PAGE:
Venezuela has condemned Colombia allowing alt-right opposition leaders to hold a seditious meeting within its borders with the purpose of deposing President Nicolas Maduro.
According to a statement by the Foreign Ministry, members of the opposition group convened on April 3 in order to organize a case against the incumbent president.
The case alleges that Maduro took a role in the sprawling Odebrecht corruption scandal by collecting bribes from the Brazilian construction company, a charge faced by many of his counterparts across Latin America.
It was presented by members of the so-called 'Supreme Court in Exile,' a group of Venezuelan lawyers named by the disqualified legislature as 'magistrate' acting in an illegal, parallel way from exile in Colombia.
A session of Venezuela's legislature recently approved consideration and discussion of the theoretical issue of Maduro's forced removal from office, but evidence substantiating the allegations was rejected as invalid.
The legislators have since deferred a final decision on the 'trial' pending a new debate within the week, thus giving life and continuity to the 'pre-trial.'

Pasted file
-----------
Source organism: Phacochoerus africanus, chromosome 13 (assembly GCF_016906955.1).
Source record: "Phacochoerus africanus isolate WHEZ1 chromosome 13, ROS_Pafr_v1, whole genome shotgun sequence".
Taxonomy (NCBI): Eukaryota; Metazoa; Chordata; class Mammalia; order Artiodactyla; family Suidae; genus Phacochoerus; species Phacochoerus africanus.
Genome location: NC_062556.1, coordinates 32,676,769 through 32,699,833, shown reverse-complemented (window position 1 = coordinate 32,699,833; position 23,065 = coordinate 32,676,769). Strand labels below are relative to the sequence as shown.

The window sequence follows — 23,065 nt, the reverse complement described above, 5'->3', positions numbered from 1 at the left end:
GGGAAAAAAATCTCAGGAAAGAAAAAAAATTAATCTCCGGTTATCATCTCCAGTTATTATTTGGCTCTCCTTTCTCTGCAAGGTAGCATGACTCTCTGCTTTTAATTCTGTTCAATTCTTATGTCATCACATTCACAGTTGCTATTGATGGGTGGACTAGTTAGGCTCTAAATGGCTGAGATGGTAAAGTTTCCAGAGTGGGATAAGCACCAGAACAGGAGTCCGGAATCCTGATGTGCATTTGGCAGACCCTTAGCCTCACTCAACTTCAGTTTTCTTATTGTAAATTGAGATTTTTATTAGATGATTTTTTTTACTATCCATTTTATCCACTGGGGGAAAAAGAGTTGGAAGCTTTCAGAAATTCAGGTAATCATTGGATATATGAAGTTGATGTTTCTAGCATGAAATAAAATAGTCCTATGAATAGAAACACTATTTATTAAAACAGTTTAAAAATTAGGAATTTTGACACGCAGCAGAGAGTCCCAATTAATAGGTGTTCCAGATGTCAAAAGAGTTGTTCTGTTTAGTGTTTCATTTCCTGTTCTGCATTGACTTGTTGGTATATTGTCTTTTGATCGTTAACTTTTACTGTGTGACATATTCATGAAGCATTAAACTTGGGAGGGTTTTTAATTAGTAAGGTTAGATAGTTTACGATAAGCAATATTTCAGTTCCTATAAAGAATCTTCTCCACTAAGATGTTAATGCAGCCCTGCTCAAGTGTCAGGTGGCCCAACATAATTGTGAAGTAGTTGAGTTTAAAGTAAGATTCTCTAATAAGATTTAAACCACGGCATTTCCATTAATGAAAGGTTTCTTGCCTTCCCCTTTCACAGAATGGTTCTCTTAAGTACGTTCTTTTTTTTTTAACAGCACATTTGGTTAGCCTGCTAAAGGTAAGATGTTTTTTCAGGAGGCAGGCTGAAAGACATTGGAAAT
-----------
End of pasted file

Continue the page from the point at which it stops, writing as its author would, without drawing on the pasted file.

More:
The Ministry of Foreign Affairs said Colombia's role in assisting the opposition forces violates international law. According to Venezuelan Attorney General Tarek William Saab, to "lend a territory, an official hall of the Colombian State" is a threat to Venezuela's democracy.
More specifically, the statement accuses Colombian officials of superseding the liberty of political, economic and social systems as well as ignoring standards set by international law regarding non-interference in foreign affairs.
The letter ends by demanding that Colombia establish the appropriate administrative and judicial responsibilities to ensure compliance with both national and international legal standards.